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Flexible study options and real-world experience played a key role in Jordana Cawood’s law career success.

The ability to both study and work full-time was a key factor behind Jordana Cawood’s decision to study law and commerce at Deakin.

Now a solicitor specialising in property law, Jordana completed a Bachelor of Laws/Bachelor of Commerce (Honours) in 2015 and says that while Deakin’s reputation and location matched her study needs, the university’s flexible online learning was a big drawcard.

‘I knew that while studying law I also needed experience so I decided that working full-time in the legal field, whether in a volunteer or paid capacity, would increase my knowledge and my chances of securing a post-graduation job. Deakin’s online learning allowed me to work and complete my degree at the same time giving me the best of both worlds.’

Jordana was an on-campus student for the first two years of her double degree which she says enabled her to ‘get into the swing of university life’ and make friends.

For the following three years of her studies she switched to Deakin’s Cloud Campus, worked full time, and took advantage of the university’s flexible course delivery.

‘The ability to change between on-campus and online studies, depending on my needs and other commitments, was invaluable. I never felt disadvantaged. My lecturers were always responsive online and there was a great online community with other students so I didn’t miss out on the “on campus” experience,’ she says. 

Jordana also appreciated having the option of Deakin’s trimester system and studying over summer. 

‘If I knew I had a quiet summer coming up, I was able to decrease my subject load slightly in semester two and pick up a subject in semester three,’ she explains.

As part of her law studies, Jordana volunteered at a local community legal centre, worked in a private law firm and also completed a work placement unit.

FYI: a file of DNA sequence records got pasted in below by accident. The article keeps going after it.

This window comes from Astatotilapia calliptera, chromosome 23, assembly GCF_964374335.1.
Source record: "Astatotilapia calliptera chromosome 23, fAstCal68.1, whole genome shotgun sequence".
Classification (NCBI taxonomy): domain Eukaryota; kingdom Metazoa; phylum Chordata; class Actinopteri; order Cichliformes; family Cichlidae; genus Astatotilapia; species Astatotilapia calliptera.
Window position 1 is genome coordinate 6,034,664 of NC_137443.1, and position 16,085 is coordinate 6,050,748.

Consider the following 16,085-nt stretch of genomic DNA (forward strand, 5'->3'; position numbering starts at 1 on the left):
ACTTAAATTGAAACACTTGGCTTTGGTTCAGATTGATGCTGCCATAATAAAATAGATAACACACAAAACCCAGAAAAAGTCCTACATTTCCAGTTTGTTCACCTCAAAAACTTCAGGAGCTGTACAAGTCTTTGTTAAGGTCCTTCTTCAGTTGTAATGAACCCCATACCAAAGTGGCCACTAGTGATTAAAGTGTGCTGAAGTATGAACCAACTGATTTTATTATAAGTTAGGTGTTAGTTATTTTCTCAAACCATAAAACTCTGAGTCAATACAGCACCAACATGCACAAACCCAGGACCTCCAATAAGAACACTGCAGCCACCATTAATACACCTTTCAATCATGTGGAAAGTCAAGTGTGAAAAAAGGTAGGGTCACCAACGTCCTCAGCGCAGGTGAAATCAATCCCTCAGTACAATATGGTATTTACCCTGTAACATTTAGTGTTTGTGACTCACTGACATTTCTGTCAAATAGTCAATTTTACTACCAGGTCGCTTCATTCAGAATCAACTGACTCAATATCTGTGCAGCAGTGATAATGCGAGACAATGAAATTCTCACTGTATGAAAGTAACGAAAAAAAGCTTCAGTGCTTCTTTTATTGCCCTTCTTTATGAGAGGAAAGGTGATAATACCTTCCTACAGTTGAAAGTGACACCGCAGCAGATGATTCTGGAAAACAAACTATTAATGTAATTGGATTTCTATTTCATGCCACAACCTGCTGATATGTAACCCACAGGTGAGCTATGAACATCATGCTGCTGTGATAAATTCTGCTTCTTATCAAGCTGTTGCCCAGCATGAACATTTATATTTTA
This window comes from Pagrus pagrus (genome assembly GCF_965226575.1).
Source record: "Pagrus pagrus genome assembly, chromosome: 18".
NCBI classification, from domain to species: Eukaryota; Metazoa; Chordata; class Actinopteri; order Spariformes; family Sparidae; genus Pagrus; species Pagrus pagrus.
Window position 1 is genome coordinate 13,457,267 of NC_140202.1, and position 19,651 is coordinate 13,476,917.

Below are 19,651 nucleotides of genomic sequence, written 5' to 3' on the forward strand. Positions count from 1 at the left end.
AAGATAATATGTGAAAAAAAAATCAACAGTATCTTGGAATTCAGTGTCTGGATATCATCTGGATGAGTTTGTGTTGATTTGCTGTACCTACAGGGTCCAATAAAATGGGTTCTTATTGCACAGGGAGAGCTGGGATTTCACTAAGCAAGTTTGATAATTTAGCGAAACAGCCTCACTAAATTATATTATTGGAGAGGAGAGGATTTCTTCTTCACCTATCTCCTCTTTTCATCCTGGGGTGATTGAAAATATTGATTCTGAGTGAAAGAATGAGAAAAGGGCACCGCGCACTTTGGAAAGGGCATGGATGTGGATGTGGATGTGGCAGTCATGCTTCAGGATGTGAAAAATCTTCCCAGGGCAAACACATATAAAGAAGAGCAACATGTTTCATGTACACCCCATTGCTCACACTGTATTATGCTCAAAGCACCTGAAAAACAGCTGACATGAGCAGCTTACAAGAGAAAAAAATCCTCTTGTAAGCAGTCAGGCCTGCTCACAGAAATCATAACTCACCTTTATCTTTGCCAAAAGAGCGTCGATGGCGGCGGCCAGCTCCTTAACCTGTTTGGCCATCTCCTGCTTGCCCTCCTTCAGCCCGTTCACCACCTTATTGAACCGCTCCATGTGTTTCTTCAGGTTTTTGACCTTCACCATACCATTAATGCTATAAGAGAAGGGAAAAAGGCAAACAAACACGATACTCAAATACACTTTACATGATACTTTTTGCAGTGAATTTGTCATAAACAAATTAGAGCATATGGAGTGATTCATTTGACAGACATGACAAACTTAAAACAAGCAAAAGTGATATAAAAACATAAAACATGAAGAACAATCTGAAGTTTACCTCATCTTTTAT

‘Real -life experience is very important in the field of law.  It allows you to see how the law is applied in real-world scenarios.  I was also able to experience the day-to-day tasks that aren’t taught at university such as how to interact with clients, attending court, time recording and general office duties,’ she says. 

Now three years into her law career, she is thoroughly enjoying a role which sees her working with large-scale property clients while also learning how to successfully manage the work-life juggle.

‘Trying to switch off work mode for me can be a problem – I have to remember that there will always be work so you can’t stay at the office until all of the work is completed because that will never happen.  Prioritising the work and ensuring I have work-life balance minimises the challenges,’ she reflects.

She is thankful that all the firms she’s worked with so far have robust policies to minimise the potential of “burn-out” and adds there is a growing and diverse range of career options for law graduates.

‘I think the notion of obtaining a law degree and working as a lawyer at a firm is changing – there are now so many more roles for people with law degrees then the standard ‘lawyer’ role.’ 

Her advice for current law students is to gain as much hands-on legal experience as possible.

‘Experience, experience, experience is the key.  I learnt so much and made some really great connections with lawyers who became role models for me.  Don’t be afraid to cold call law firms and community legal centres – any experience is good experience.  Also take advantage of everything that Deakin has to offer – whether it’s online learning, clubs or events – you never know which connections may benefit your future career.’

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